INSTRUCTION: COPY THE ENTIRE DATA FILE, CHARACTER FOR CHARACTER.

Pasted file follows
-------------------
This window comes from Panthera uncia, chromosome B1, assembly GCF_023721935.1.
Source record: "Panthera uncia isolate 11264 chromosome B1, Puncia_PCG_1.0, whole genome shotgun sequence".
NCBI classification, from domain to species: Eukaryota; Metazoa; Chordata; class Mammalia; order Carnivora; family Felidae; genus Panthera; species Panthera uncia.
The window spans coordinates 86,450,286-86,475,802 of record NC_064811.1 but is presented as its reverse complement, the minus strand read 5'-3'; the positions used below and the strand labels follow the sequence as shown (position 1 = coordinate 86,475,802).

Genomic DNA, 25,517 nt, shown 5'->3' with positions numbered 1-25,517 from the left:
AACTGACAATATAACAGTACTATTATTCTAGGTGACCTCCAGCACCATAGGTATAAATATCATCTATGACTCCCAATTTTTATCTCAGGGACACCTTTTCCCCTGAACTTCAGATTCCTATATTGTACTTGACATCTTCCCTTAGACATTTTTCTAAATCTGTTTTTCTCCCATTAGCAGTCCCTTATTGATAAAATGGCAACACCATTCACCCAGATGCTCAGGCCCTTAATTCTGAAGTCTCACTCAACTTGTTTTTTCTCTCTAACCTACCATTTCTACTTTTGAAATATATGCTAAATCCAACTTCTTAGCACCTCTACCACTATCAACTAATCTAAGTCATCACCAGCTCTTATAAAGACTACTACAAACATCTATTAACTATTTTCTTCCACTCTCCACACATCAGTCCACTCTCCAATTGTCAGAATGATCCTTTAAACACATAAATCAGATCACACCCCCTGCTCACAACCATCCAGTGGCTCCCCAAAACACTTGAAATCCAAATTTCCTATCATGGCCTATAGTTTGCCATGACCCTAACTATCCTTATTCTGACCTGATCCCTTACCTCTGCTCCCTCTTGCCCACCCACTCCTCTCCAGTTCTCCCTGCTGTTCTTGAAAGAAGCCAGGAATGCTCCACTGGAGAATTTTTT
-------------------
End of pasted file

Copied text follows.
This window comes from Panthera uncia, chromosome B1, assembly GCF_023721935.1.
Source record: "Panthera uncia isolate 11264 chromosome B1, Puncia_PCG_1.0, whole genome shotgun sequence".
NCBI classification, from domain to species: Eukaryota; Metazoa; Chordata; class Mammalia; order Carnivora; family Felidae; genus Panthera; species Panthera uncia.
The window spans coordinates 86,450,286-86,475,802 of record NC_064811.1 but is presented as its reverse complement, the minus strand read 5'-3'; the positions used below and the strand labels follow the sequence as shown (position 1 = coordinate 86,475,802).

Genomic DNA, 25,517 nt, shown 5'->3' with positions numbered 1-25,517 from the left:
AACTGACAATATAACAGTACTATTATTCTAGGTGACCTCCAGCACCATAGGTATAAATATCATCTATGACTCCCAATTTTTATCTCAGGGACACCTTTTCCCCTGAACTTCAGATTCCTATATTGTACTTGACATCTTCCCTTAGACATTTTTCTAAATCTGTTTTTCTCCCATTAGCAGTCCCTTATTGATAAAATGGCAACACCATTCACCCAGATGCTCAGGCCCTTAATTCTGAAGTCTCACTCAACTTGTTTTTTCTCTCTAACCTACCATTTCTACTTTTGAAATATATGCTAAATCCAACTTCTTAGCACCTCTACCACTATCAACTAATCTAAGTCATCACCAGCTCTTATAAAGACTACTACAAACATCTATTAACTATTTTCTTCCACTCTCCACACATCAGTCCACTCTCCAATTGTCAGAATGATCCTTTAAACACATAAATCAGATCACACCCCCTGCTCACAACCATCCAGTGGCTCCCCAAAACACTTGAAATCCAAATTTCCTATCATGGCCTATAGTTTGCCATGACCCTAACTATCCTTATTCTGACCTGATCCCTTACCTCTGCTCCCTCTTGCCCACCCACTCCTCTCCAGTTCTCCCTGCTGTTCTTGAAAGAAGCCAGGAATGCTCCACTGGAGAATTTTTT